Date   

Re: 475 questions

ciclista41@...
 

Michael,

Yes, I'll be digging deeper with the suggested references. I will download the 465 manual. I think it may be time to get a hard copy of the manual for this thing. I can blow the diagrams up on the computer, but my attempts to print them out have not been reliably readable. I don't like being restricted to 8 1/2 x 11" paper and having to literally cut and paste to get a useful scale.

Ace Hardware is handy and they sell brass rod in various diameters. When I get these caps out, I'll have an idea of proper diameter and I'll either upset the short pieces to make them snug (wish I had a metalworking lathe, but I don't), and drill the lead hole with my drill press. I may need to find a Dremel drill press and Dremel, as I have done much more woodworking than electronics, and so my tools are much larger than the optimum.

I am a former bicycle racer--one of the best in Arizona in the mid 70's- early 80's. I competed around the US, Canada (BC only), northern Mexico, and New Zealand. Some thought that since I wasn't good enough to make a living at it, it was a waste of time. Some 40 years later, I don't regret it a bit! I developed the ability to suffer both mentally and physically. I learned that what one does today may not pay off tomorrow, but it will pay off in weeks or months. I discovered that it can be both fun and rewarding to push oneself past perceived limits toward actual limits far beyond, and even to expand beyond the initial actual limits. It helped get me though surgery, chemotherapy, and radiation treatments five years ago that were hellish. So yeah, I think I can handle some struggles with teaching this old dog some new tricks even though I'm well past my prime physically and at least some past my prime mentally. The encouragement and well wishes are always welcome, though!

Bruce


Re: 475 questions

ciclista41@...
 

Graham,

Yeah, those readings made no sense to me, and when the AC was consistently between 2.2 and 2.3 times the DC, I figured something wasn't kosher.

I've got an old Radio Shack Micronta 22-291U, It says 20,000Ω/V DC and 10,000Ω/V AC. Not sure if that helps. I think it's at least 30 years old. Nothing in the manual about a blocking capacitor.

Open to suggestions for a better DMM. I'd like a good compromise between top-of-the-heap and price, but not leaning too heavily on price if the compromise is going to have me disappointed and needing yet a better one down the road. I get the impression that the Flukes tend to be more idiot proof, but there sure is a premium to be paid for that. I'd be open to a bench meter if that saved me some money, because I can do pretty well with what I've got when it comes to portability. You know, troubleshooting vehicle electrical problems and such.

Bruce


Re: 475 questions

Leanna L Erickson
 

50 volts must be spot on before further trouble shooting.

On May 23, 2020, at 6:15 PM, ciclista41 via groups.io <ciclista41=yahoo.com@groups.io> wrote:

Hi again, Dave.

Here are the readings I just took across the test points:

DCV, then ACV

110 = 87 225

50 = 37.5 90

15 = 12 22.5

5 = 3.5 4.2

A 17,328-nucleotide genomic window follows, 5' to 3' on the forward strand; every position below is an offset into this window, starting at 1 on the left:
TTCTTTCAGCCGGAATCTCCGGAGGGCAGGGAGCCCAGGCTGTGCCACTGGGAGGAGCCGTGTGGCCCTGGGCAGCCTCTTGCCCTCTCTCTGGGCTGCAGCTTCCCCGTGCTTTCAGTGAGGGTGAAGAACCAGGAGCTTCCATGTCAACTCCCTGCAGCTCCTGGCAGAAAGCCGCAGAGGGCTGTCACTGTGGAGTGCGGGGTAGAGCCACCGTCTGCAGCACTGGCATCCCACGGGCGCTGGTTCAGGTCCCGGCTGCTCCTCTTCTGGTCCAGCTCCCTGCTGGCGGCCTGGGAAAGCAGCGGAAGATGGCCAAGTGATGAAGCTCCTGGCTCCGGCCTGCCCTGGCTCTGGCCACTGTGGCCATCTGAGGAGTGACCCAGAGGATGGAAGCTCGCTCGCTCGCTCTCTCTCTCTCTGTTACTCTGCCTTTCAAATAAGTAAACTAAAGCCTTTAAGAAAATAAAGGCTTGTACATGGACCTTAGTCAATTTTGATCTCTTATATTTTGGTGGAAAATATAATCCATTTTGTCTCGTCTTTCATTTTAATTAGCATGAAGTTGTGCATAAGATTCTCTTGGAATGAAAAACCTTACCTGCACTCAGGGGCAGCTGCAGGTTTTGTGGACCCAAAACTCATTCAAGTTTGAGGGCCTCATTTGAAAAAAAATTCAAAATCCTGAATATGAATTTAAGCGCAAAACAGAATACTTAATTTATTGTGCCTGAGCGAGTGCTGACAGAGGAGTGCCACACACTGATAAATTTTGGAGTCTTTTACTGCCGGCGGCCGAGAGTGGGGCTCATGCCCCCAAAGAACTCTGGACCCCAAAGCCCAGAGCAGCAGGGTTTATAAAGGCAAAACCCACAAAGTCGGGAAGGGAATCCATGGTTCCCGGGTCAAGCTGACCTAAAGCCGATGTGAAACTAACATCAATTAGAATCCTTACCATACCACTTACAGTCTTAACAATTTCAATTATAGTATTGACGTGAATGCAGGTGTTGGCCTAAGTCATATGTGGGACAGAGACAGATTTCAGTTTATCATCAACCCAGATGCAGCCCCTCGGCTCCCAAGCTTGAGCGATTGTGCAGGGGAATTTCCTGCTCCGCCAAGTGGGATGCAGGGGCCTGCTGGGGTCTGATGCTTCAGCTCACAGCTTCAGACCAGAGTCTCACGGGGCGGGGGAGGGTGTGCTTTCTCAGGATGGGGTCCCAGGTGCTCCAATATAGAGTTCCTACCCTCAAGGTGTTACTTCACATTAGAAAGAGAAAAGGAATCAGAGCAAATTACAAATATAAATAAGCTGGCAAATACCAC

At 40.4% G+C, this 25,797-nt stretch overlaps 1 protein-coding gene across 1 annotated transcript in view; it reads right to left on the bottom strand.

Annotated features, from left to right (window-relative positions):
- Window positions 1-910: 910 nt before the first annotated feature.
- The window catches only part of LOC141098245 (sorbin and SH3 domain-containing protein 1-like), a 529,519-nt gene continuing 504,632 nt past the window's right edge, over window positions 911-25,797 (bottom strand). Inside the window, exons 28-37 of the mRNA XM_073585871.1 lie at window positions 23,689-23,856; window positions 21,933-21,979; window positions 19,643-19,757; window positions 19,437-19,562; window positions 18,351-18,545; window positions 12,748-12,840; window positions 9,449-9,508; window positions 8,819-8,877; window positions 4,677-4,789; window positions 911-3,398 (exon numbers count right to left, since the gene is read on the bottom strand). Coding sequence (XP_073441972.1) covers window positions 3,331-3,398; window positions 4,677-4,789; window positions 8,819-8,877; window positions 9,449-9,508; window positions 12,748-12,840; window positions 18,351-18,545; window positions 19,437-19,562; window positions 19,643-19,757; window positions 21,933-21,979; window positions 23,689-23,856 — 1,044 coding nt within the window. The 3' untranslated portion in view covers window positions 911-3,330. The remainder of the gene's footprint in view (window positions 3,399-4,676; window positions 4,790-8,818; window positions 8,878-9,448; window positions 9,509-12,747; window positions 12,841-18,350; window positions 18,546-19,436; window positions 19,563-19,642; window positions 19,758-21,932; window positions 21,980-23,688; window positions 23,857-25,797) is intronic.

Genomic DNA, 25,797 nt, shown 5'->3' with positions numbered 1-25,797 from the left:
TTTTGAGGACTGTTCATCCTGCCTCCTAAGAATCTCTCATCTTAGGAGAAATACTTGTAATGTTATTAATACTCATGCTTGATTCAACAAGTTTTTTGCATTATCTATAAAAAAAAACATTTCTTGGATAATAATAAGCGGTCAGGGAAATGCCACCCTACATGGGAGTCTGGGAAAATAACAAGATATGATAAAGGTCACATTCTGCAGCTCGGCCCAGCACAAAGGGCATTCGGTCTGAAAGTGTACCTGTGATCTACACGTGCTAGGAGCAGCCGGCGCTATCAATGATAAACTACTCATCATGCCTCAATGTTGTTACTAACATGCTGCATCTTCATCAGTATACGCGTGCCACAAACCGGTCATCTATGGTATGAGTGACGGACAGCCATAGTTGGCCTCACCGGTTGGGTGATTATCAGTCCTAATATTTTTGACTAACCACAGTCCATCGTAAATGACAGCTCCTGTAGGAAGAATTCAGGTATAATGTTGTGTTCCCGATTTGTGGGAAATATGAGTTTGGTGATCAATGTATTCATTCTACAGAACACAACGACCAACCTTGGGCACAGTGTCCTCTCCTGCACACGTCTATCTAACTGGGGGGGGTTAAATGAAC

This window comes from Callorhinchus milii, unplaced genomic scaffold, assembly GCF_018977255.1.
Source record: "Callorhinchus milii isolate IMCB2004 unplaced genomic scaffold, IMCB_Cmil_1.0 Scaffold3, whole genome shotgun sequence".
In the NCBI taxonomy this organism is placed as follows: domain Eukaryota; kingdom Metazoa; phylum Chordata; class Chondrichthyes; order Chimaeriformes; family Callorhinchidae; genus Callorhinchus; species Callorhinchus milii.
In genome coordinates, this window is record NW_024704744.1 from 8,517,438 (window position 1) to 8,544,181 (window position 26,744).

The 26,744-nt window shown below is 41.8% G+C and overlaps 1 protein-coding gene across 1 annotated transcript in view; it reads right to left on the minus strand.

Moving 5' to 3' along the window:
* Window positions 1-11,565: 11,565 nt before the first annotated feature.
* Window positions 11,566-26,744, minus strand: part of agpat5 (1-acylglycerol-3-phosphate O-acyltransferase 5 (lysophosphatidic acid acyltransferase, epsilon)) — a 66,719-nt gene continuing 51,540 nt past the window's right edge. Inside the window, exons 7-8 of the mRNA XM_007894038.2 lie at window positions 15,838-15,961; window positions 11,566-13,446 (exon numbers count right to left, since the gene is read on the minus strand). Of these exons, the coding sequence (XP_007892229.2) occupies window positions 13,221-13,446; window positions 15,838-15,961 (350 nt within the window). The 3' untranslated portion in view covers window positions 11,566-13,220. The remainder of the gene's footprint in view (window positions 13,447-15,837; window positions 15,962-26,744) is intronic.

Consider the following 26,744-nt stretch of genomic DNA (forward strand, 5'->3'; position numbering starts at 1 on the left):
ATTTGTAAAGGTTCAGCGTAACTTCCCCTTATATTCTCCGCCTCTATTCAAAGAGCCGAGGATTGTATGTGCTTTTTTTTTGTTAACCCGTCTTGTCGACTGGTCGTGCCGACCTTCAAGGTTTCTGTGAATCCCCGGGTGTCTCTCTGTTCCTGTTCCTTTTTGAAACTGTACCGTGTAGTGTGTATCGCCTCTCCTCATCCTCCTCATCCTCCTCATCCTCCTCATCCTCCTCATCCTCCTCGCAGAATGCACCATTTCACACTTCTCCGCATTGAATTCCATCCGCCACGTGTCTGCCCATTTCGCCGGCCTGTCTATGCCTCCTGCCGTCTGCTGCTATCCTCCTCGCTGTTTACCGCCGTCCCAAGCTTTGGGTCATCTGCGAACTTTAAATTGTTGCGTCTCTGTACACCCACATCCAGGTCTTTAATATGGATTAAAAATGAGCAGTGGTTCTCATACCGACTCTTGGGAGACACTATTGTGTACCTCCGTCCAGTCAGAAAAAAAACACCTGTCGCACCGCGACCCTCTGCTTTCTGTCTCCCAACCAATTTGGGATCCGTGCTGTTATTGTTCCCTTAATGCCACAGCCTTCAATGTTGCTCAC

-15 = -14.2 32.5

-8 = -5.7 18.5

UNREG 50 = 40 102.5

105 = 7.5 20.5

Either I am measuring incorrectly or something is WAY off from expected, but from these readings, I'm not seeing evidence of which rectifier to focus on. Also, I thought AC measurements were supposed to be taken in series with the thing being tested, not parallel to them.

Bruce



Re: 475 questions

ciclista41@...
 

Harvey,

I have used your offline composition method before. I just got lazy. Have been composing offline for any lengthy posts since losing that one.

Yes! I like plumbing analogies, as I have (too much) experience with plumbing, having almost replaced the entire plumbing system in my house this spring, both fresh water and drains. I moved to a 1970 house from a 1954 house, and had far less trouble with the 1954 plumbing in 18 years than the 1970 plumbing in two.

I'm still making my way through the manual and the electronics book. Maybe I should do more of that and less time on the forum, but this is more fun.

Your comments on component substitutions are just what I needed! Very helpful, thank you!

And thanks, also, for the additional sources for components. Ebay has selections of 500 caps of various values for under $15, but I don't know if I'd use most of them. For now, I'll order what I need with at least a few to spare, keeping in mind the higher quantity price advantage. And I'll familiarize myself with the older devices I have around here and decide which to attempt to fix and which to cannibalize. I assume most components will still be good, and I can test them more reliably as I pull them, but I'm less confident of older caps. I do have an ESR tester, though, so should be able to tell how bad they might be in spite of having capacitance within spec.

I am going to watch for surplus from local universities and colleges. I'm also still trying to find local Facebook groups that might become a similar resource.

Thanks again! I'll be referring back to your post!

Bruce


Re: TM50X transistors

Michael W. Lynch
 

Dennis,
Ah!  That makes perfect sense now that you explained it like that.  My TM506 Rackmount did not have those type of holes.  It would have been nice if it did.

Thanks for the detailed explanation.

Michael Lynch 479-226-0126 Home Phone479-477-1115 Cell Phonemlynch001@...@gmail.commlynch003@...

On Friday, May 22, 2020, 7:19:15 PM CDT, Dennis Tillman W7pF <@Dennis_Tillman_W7pF> wrote:

Hi Michael,